The English Oxford Dictionary defines Dogma as...
A principle or set of principles laid down by an authority as incontrovertibly true : 'the dogmas of faith'
To apply this to the agile world we only have to look at the Principles behind the Agile Manifesto. These principles are guidelines for good practice. If Agile, in it's purest form, was a faith then these principles would be akin to Christianity's ten commandments.
The principles are based on experience and growth from many different business types using many different techniques over an extensive period of time. In this Agile is less like a faith and more like a science. It is in the latter that true agility can be found, not in the former. The principles are not based on 'we believe that...' but they are based on 'we have discovered that...'.
The principles and values are the heart of the change towards agile working. Besides themselves they inherently encourage and actively promote pragmatic behaviour. This is most clearly expressed in 'At regular intervals, the team reflects on how to become more effective, then tunes and adjusts its behaviour accordingly.' (or 'Inspect & Adapt' for short). The dogma of the agile principles is, therefore, rather limited and hugely outweighed by it's pragmatic outlook.
The Rise of the Dogmatic Agilists
In recent years, the agile community has begun to split. While, principles aside, the community was largely very open-minded with many different frameworks and tools and ideas being shared around all over, the proliferation of a combination of bad training and people coming from traditional waterfall mindsets without understanding the core principles and value of agile has led to a growth in dogmatic thinking.
The English Oxford Dictionary defined Dogmatic as...
Inclined to lay down principles as undeniably true
To highlight the split here is a breakdown of different types of agilists on either side...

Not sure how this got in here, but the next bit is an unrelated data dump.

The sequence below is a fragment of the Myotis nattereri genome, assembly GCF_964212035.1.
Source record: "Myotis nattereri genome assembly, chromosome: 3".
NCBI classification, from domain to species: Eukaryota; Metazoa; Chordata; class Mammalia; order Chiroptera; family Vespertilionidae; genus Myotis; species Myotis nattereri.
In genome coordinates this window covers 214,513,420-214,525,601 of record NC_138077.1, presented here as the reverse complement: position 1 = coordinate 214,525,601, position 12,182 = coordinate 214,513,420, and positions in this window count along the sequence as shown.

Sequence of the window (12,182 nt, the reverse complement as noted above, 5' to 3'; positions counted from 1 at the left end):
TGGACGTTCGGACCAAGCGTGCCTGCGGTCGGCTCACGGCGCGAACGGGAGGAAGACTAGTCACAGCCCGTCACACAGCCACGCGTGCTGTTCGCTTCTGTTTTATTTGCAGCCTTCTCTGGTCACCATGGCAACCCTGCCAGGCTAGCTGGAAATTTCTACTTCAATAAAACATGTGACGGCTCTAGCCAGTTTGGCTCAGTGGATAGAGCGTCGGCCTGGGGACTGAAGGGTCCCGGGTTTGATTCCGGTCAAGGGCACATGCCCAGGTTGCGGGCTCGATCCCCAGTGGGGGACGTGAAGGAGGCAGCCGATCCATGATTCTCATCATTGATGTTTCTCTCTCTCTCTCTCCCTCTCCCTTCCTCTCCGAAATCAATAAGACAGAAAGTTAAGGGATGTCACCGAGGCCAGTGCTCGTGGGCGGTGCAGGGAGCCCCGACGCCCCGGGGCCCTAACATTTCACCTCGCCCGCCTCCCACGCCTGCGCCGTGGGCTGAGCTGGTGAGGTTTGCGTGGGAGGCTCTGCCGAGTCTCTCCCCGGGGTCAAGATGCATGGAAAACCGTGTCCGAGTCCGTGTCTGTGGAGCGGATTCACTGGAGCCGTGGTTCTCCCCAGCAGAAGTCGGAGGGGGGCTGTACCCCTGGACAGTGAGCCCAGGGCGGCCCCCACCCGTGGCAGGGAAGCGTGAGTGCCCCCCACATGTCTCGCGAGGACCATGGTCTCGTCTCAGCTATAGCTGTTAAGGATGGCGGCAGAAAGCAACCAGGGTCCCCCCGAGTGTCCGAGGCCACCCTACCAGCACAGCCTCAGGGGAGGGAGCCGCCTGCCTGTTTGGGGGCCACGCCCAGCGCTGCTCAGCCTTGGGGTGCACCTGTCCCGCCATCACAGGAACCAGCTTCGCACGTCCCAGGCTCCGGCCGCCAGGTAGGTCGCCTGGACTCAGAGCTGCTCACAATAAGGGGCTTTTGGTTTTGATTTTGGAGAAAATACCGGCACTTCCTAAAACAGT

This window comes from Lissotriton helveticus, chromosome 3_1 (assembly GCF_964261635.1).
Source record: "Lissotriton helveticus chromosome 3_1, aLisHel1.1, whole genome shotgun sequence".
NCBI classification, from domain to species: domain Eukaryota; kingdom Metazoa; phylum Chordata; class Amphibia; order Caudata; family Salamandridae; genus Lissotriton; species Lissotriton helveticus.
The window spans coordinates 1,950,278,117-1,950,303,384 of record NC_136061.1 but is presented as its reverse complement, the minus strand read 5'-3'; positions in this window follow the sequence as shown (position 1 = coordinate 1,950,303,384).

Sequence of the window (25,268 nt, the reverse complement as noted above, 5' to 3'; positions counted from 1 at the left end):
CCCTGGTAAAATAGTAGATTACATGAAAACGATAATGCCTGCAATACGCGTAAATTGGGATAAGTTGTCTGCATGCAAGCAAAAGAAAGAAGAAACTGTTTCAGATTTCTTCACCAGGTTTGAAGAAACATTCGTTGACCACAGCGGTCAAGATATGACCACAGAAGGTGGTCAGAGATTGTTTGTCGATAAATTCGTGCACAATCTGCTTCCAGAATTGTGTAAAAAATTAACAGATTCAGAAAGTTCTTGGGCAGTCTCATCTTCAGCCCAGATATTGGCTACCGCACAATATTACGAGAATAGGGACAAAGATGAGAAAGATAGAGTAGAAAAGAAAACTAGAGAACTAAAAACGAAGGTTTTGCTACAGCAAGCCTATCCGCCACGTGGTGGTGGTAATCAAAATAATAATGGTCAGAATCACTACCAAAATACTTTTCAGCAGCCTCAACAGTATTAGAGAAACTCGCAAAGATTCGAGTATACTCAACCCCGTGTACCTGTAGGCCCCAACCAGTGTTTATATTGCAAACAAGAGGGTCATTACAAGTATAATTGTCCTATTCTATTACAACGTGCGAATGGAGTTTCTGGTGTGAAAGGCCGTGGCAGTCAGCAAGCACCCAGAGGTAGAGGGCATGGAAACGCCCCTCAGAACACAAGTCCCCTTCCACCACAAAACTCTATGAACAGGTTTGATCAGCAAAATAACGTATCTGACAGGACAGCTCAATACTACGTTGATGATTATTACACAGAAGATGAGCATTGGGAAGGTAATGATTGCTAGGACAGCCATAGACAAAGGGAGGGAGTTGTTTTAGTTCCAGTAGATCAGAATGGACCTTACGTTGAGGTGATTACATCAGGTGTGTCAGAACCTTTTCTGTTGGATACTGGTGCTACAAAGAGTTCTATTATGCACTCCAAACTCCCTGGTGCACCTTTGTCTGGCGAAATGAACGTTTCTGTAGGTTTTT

Characteristics of a Dogmatic Agilist
- Probably favours a single framework
- Understands more about their framework than the values and principles
- May not have understanding of the values and principles at all
- Views Agile as a process rather than a philosophy
- Will compromise the principles as long as the framework holds
Characteristics of a Pragmatic Agilist
- Has experience of, or is at least open to, multiple frameworks
- Understands what the values and principles mean
- Will actively adapt their existing framework to test and implement new ideas from elsewhere
- Views Agile as a philosophy rather than a process
This split is more than just individual, this is reflected within the nature of different frameworks and organisations within the community. For example, I find that The Scrum Alliance and the LESS framework are both on the Pragmatic side of the equation and for me feel more truly agile, while Scrum.org and the SAFe framework feel more Dogmatic.
You can also look at individual implementations. Spotify, one of the Agile implementation poster children, if you will, has clearly developed it's own way of using Agile from many different sources. Spotify are as pragmatic as they come.
The Importance of the Pragmatic Viewpoint
The pragmatic viewpoint which allows for different ideas to come together, to mix and become better for it is crucial to the ongoing life of the agile movement. One of Agile's greatest strengths is in it's ability to challenge; not just organisations but also itself. Without the pragmatists then the agile movement will wither and die.
"Progress is impossible without change and those who cannot change their minds cannot change anything" - George Bernard Shaw
How do we make sure this happens?
The heart of this is with the Agile Coaches and the Trainers out there. The best trainers will teach the importance of the philosophical elements to Agile rather than just teaching a specific framework. The best coaches will look for ways to re-orientate their clients to give their implementation the best chance of success. This leads to more open-minded agilists.